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Maya Learning Paths Tutorials and Training
This is a focused learning path targeted at enhancing your lighting skills in Maya. Because of the focused nature of this learning path, a majority of the tutorials in this learning path assume that you are already familiar with moving around in Maya. Being able to light your scenes effectively can mean the difference in whether or not your final render ends up being believable or not. Throughout the tutorials in this learning path you'll learn the fundamentals of how you can take your existing Maya knowledge and build on that to create realistic and efficient lighting.
Questions? See FAQ's
6 Courses
18h 2m
Beginner's Guide to Maya
1h 20m
Introduction to Lighting in Maya
2h 5m
Q: How is the Lighting in Maya learning path different than the How to Get Started in Maya learning path? A. This learning path is not intended to teach you the basics of moving around in Maya. Instead, with the Lighting in Maya learning path you'll focus learning everything from the core fundamentals of lighting to the techniques that you'll need to be able to realistically light your characters and sets.
Q. Are there any tutorials that I should watch before starting this learning path? A. We recommend this learning path for artists who are already very familiar with Maya and want to build on their existing knowledge to learn how to mimic real life lighting conditions directly in Maya. If you've never used Maya before, you can get up to speed with the How to Get Started in Maya learning path.
Q: What sort of outcome will I be able to create when I've completed this learning path? A. While lighting is a bit unique in that you won't get a final 3D model or a final render by itself, the ability to properly light your scenes is vital to being able to get a photorealistic render. By the time you've completed this learning path, you'll have a solid understanding of what it takes to efficiently light a wide range of 3D scenes.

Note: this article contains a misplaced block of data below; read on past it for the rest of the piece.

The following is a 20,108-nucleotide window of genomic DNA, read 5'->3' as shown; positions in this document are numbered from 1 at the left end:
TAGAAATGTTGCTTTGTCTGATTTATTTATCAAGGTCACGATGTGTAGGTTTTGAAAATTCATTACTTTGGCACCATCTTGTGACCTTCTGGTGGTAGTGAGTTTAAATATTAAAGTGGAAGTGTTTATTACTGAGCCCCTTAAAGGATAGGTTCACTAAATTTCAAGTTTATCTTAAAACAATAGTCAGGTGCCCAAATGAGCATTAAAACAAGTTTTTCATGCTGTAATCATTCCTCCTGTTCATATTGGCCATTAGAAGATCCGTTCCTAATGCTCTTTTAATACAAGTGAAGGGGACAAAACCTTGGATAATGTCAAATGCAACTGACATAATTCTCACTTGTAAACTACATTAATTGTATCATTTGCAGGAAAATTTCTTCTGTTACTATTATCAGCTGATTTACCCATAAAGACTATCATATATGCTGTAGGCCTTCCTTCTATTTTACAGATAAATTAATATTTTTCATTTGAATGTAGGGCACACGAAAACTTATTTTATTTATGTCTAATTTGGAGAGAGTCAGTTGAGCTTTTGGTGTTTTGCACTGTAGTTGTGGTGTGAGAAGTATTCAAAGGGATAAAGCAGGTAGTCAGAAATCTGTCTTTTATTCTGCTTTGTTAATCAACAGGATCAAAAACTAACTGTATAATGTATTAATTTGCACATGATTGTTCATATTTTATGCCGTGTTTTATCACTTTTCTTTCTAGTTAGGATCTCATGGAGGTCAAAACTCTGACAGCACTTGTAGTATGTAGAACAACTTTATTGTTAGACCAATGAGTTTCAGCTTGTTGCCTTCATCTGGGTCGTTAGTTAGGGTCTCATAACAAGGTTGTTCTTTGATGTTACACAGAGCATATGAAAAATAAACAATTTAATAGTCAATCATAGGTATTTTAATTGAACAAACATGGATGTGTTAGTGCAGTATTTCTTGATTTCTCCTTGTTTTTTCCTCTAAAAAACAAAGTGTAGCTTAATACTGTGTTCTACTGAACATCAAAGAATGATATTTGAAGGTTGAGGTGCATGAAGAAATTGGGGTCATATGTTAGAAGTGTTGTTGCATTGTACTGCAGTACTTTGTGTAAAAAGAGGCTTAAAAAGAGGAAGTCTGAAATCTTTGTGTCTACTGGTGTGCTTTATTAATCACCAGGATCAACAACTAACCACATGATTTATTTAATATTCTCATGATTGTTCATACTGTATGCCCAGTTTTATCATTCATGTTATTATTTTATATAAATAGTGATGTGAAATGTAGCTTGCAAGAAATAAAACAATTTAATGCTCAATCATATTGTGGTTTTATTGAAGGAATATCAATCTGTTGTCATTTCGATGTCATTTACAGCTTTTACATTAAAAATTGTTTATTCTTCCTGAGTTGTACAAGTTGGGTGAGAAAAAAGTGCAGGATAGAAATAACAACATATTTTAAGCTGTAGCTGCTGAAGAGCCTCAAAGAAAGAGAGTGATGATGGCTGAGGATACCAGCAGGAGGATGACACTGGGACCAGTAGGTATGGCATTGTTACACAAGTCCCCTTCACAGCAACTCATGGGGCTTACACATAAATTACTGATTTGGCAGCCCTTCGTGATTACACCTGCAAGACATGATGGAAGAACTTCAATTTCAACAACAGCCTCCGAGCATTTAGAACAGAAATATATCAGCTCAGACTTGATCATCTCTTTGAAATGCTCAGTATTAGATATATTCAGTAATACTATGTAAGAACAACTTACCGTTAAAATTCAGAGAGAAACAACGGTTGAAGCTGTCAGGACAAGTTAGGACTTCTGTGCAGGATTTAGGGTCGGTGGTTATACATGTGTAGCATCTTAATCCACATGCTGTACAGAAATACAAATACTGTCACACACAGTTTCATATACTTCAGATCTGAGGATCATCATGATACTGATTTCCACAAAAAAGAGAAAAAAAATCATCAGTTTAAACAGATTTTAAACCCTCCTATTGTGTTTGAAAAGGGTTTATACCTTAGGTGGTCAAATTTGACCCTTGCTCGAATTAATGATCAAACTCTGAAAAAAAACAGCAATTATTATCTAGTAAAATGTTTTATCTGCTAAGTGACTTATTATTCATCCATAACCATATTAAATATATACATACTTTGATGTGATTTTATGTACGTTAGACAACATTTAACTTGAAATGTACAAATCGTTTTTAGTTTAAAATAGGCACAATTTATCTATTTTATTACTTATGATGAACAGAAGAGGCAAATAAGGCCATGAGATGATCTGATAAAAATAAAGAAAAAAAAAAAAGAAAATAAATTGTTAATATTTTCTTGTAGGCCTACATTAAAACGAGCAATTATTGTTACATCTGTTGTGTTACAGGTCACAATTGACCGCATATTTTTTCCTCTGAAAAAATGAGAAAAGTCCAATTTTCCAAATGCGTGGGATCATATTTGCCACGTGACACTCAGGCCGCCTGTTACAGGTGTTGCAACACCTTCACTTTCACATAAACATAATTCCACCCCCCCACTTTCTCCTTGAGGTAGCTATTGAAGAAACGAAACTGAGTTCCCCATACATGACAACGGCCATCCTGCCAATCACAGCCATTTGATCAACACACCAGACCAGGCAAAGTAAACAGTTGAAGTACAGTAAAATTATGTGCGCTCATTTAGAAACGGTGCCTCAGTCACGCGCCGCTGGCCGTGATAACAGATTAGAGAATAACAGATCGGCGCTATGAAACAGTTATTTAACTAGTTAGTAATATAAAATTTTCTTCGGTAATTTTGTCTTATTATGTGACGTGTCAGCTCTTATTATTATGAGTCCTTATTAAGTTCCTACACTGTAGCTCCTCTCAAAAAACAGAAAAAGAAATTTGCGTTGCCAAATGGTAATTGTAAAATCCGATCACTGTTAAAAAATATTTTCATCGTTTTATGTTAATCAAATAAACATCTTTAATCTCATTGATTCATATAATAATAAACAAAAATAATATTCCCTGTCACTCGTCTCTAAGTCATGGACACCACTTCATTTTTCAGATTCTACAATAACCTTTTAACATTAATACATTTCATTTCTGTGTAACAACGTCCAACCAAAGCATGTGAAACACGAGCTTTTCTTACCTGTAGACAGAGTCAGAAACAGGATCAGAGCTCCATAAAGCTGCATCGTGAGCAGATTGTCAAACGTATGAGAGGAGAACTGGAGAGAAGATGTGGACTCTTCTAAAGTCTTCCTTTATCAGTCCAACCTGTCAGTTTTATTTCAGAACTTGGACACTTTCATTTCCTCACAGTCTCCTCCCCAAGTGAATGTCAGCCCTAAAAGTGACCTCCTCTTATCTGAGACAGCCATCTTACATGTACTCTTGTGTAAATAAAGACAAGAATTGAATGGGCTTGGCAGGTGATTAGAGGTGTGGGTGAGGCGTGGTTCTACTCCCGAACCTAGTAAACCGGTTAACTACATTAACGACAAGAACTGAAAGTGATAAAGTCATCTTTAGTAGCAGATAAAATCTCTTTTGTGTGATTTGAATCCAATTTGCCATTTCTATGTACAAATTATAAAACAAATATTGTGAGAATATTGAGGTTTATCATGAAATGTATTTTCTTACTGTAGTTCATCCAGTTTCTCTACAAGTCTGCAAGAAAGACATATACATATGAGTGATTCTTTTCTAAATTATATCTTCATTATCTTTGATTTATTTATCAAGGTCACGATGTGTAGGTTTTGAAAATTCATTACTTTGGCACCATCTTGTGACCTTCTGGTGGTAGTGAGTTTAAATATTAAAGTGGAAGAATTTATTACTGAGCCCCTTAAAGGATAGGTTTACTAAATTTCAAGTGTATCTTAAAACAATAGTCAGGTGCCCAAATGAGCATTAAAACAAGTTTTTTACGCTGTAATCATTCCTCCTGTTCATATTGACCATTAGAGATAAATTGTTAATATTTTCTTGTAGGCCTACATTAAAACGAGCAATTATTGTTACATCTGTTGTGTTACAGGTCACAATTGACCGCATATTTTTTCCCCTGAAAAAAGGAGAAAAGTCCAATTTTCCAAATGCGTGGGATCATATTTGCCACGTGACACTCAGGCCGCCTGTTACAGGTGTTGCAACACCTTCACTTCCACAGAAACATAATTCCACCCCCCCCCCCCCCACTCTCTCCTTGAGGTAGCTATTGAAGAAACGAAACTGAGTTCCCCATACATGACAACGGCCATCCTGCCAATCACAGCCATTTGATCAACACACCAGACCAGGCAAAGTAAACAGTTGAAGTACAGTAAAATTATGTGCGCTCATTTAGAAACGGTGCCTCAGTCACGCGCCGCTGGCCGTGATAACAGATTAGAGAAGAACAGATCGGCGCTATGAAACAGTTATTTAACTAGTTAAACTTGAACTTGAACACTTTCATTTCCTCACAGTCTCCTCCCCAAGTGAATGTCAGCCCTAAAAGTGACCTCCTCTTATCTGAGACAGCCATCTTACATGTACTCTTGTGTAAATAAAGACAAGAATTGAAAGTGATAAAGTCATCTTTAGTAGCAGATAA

Q. Where do I go after completing this learning path? A. As artists, there are always new tips and techniques that can be learned. After completing this learning path we recommend taking a look at some of the other Maya learning paths here at Pluralsight Creative.
Q. What if I don't use Maya? Can I follow along in my favorite 3D software? A. While we recommend using Maya to follow along with this learning path, nearly all of the core fundamentals can be ported to another piece of software if you are familiar with that software. If you find it difficult to transfer these techniques to your preferred software, we have a variety of other learning paths for other software. Check out the Learning Paths page to see the learning paths for your favorite software.
Q: What is a learning path? How do I use them? A. Learning paths are a series of courses organized into levels for easier organization. We recommend that you start with the first course in level one and work your way through all of the courses and levels sequentially.
Q: Do I have to follow along with the tutorial? Can I work on my own project? A. The ultimate goal is to be able to transfer the techniques and tools you've learned in this learning path to your own projects. While everyone learns at a difference pace, we recommend a three-step process before trying to apply the techniques to your own projects. The first step is to watch each tutorial and take notes along the way. Secondly, watch the tutorial and follow along trying to replicate each step in the tutorial. Lastly replicate the project from the tutorial on your own trying not to watch the tutorials as much as possible. This helps to ensure that you not only are able to replicate what was taught in the tutorial but that you understand the techniques and tools that were used so you can then transfer them to your own projects.
Q: What if the version of Maya in the tutorial is different than what I have? Can I still follow along? A. Yes! While there are certainly new tools and features that get added with each new version of Maya, a majority of the core techniques taught are the same and can be transferred easily from version to version. Just keep in mind that due to file version differences it may not be possible to open project files that were created in a newer version of Maya if you're using an older version.